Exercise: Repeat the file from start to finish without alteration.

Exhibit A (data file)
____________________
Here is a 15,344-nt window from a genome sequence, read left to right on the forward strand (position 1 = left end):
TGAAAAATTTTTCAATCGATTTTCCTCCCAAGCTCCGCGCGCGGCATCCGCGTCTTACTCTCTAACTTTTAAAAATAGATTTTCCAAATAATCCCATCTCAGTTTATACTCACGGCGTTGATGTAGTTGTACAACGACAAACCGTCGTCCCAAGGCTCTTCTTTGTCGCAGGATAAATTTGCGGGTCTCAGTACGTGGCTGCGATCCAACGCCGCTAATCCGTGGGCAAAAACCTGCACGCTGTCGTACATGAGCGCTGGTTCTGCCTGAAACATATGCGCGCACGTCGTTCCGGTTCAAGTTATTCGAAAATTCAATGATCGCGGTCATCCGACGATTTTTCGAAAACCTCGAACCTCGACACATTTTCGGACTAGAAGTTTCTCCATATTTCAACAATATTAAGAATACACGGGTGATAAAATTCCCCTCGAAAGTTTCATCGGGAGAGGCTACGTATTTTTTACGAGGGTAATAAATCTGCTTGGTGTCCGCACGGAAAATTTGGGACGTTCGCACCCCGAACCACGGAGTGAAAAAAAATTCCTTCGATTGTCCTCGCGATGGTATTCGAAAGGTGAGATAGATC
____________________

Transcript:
Here is a 15,344-nt window from a genome sequence, read left to right on the forward strand (position 1 = left end):
TGAAAAATTTTTCAATCGATTTTCCTCCCAAGCTCCGCGCGCGGCATCCGCGTCTTACTCTCTAACTTTTAAAAATAGATTTTCCAAATAATCCCATCTCAGTTTATACTCACGGCGTTGATGTAGTTGTACAACGACAAACCGTCGTCCCAAGGCTCTTCTTTGTCGCAGGATAAATTTGCGGGTCTCAGTACGTGGCTGCGATCCAACGCCGCTAATCCGTGGGCAAAAACCTGCACGCTGTCGTACATGAGCGCTGGTTCTGCCTGAAACATATGCGCGCACGTCGTTCCGGTTCAAGTTATTCGAAAATTCAATGATCGCGGTCATCCGACGATTTTTCGAAAACCTCGAACCTCGACACATTTTCGGACTAGAAGTTTCTCCATATTTCAACAATATTAAGAATACACGGGTGATAAAATTCCCCTCGAAAGTTTCATCGGGAGAGGCTACGTATTTTTTACGAGGGTAATAAATCTGCTTGGTGTCCGCACGGAAAATTTGGGACGTTCGCACCCCGAACCACGGAGTGAAAAAAAATTCCTTCGATTGTCCTCGCGATGGTATTCGAAAGGTGAGATAGATC